Earlier this summer, Dan “Knotts” Binde claimed a new record of 53 days, 22 hours, 57 minutes. However, his hike came with an asterisk. Binde’s GPS verification lacked some details. Peter Bakwin, manager of the FKT Proboards, wrote a 10-page report explaining why the record was not verified. But at this point, this record is moot, crushed by Stringbean’s epic hike.

Stringbean also beat Meltzer’s supported time. However, this was an self-supported hike, so Meltzer’s time remains as the fastest supported hike.

That said, even Meltzer cheered for Stringbean’s success as he neared the end of the epic endeavor. He wrote the following on Stringbean’s instagram:

meltzerkarl finishing time prediction: 11:24pm Thursday night. Don’t let me down Stringbean, get that shit. My time to the Kennebec was 2 days, 15 hours, so he’s got it as long as nothing stupid happens. almost out of the junk, if not already.

AT FKT: What It Takes

Those who have hiked long trails like the Appalachian Trail watch in wonder at those who can speed over the rugged terrain at such a blazing pace. Many also wonder why they’d bother. As setting FKT’s misses the point of hiking these places, where slowing down and enjoying the view is the essence of the adventure.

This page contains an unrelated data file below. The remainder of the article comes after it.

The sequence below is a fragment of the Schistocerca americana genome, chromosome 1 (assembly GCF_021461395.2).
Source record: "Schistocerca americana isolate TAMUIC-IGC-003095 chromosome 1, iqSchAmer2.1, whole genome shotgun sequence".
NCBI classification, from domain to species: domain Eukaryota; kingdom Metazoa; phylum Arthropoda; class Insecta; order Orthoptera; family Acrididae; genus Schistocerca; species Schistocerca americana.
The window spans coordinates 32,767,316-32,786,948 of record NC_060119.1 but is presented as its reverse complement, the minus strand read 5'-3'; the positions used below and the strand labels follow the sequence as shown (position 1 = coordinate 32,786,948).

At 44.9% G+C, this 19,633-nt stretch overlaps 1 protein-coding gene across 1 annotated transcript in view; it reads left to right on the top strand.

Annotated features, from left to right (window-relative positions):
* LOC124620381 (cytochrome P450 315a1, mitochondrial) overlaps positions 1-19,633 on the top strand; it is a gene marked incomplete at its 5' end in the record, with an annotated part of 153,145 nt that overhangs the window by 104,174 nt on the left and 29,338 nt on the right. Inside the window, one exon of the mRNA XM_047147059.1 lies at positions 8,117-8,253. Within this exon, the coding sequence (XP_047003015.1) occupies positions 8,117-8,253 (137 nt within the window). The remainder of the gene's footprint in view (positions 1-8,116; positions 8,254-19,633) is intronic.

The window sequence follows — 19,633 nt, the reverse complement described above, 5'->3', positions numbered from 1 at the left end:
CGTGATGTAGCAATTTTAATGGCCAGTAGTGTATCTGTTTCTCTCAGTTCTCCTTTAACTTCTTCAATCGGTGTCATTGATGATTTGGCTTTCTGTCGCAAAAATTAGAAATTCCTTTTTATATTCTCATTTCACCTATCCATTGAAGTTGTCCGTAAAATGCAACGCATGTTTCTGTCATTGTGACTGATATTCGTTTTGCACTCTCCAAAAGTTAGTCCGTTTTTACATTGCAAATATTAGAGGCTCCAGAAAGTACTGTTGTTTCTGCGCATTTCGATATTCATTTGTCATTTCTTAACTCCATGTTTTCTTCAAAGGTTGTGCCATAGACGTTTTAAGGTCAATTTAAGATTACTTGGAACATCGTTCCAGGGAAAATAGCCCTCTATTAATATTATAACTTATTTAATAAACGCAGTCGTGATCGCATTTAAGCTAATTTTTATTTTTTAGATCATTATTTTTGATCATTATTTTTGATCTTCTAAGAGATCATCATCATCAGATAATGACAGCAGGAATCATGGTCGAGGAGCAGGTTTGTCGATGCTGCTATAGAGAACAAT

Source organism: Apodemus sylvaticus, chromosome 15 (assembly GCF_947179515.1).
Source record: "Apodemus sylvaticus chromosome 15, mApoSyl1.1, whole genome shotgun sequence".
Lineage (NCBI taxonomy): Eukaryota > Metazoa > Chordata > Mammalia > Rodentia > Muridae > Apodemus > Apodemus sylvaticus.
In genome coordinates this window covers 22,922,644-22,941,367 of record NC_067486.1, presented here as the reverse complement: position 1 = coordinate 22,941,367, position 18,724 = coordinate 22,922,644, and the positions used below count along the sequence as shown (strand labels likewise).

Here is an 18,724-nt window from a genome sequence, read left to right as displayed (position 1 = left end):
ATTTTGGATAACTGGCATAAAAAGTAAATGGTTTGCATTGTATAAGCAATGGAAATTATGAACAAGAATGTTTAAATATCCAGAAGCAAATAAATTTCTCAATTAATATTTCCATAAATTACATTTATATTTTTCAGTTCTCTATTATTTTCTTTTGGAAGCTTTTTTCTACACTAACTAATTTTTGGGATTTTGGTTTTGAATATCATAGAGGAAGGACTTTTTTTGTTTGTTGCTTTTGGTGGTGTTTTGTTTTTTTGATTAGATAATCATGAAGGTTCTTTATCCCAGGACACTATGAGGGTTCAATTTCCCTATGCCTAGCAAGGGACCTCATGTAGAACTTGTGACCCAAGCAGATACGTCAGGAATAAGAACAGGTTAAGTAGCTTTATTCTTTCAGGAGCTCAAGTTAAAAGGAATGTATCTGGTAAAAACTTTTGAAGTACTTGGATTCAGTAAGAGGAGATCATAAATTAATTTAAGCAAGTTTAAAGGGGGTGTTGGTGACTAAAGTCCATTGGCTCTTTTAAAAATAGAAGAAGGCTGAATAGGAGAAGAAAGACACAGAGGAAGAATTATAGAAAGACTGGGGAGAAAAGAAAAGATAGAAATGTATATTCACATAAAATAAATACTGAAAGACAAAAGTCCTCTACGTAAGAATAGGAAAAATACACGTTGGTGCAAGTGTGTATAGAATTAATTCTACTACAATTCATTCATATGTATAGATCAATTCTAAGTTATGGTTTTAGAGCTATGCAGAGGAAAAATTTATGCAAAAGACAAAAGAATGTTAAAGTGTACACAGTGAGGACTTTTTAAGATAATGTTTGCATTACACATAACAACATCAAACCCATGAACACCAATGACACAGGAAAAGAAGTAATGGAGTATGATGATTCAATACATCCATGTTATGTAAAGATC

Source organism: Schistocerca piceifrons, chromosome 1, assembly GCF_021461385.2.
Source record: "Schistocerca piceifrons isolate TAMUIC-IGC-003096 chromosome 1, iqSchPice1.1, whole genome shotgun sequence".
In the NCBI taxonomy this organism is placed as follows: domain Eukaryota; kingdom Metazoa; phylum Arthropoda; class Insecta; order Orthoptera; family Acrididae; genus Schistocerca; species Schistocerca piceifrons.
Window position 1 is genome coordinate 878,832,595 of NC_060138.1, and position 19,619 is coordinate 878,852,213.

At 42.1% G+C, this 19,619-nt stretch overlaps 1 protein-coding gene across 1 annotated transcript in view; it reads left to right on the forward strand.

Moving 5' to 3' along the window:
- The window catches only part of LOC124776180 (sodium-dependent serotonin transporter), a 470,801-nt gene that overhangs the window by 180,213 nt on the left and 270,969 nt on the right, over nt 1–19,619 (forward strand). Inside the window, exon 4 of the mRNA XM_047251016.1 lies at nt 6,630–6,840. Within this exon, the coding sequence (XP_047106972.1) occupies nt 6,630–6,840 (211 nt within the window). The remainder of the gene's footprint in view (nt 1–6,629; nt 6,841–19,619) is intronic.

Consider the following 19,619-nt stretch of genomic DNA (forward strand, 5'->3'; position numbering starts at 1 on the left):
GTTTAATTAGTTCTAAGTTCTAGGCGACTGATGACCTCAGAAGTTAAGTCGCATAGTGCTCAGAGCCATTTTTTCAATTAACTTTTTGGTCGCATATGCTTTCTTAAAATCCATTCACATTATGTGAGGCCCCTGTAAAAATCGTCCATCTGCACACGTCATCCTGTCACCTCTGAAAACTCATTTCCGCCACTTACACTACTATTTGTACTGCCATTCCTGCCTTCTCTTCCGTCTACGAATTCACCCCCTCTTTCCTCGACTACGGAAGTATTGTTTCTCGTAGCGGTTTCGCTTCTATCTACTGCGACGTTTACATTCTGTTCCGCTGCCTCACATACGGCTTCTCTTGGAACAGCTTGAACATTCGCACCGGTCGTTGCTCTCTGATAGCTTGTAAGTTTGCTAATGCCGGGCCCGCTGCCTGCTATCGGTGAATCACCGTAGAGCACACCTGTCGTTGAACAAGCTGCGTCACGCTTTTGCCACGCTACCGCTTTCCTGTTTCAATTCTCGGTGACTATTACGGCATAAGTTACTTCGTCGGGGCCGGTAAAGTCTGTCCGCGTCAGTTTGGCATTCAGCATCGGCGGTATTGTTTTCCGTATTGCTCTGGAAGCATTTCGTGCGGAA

Most hikers take three to four months to complete the Appalachian Trail. Each year, thousands of people begin hiking it. Only one in four completes the journey.

Day 16: Daleville, VA (727.1) to Harrison Ground Springs Campground (771.8). 14:40/44.7 miles. INJURY UPDATE 🚨: so, my knee is now swollen and not letting me run. So I took the day of running – and hiked instead! It is amazing what you can accomplish when you are diligent and directed, although some easy terrain in the first half helped! I put in maybe 10-20 minutes total of running towards the end of the day, so we will see how tomorrow turns out. Which leg is tweaked? How much do you have to want it? . . #thestringbean #appalachiantrail #fastestknowntime #hikertrash #heartbreakhillrc #trailanimaltunningclub #everybodyrun Please note that all posts have been backdated to deter any assistance on the trail, as that would jeopardize the self supported rules

A post shared by Joe McConaughy (@thestring.bean) on

So a speed hike is far outside the norm. It’s an undertaking that shows remarkable human endurance and mental fortitude. It’s a different beast entirely than a standard through-hike, but one we watch in awe.

Completing the trail at 50 miles per day is next-level endurance. Doing it self-supported, just a man and the trail, boggles the mind.

Congrats to Stringbean on this accomplishment. We’ll watch to see if Bakwin verifies this attempt. If he does, it’s one of the great adventure milestones of the year.

Share : AT Crushed: ‘Stringbean’ Sets Fastest Speed Record

By

Managing Editor Sean McCoy is a life-long outdoorsman who grew up hunting and fishing central Wisconsin forests and lakes. He joined GearJunkie after a 10-year stint as a newspaperman in the Caribbean, where he learned sailing and wooden-boat repair. Based in Denver, McCoy is an avid trail runner, camper, hunter, angler, mountain biker, skier, and beer tester.

previous:
next: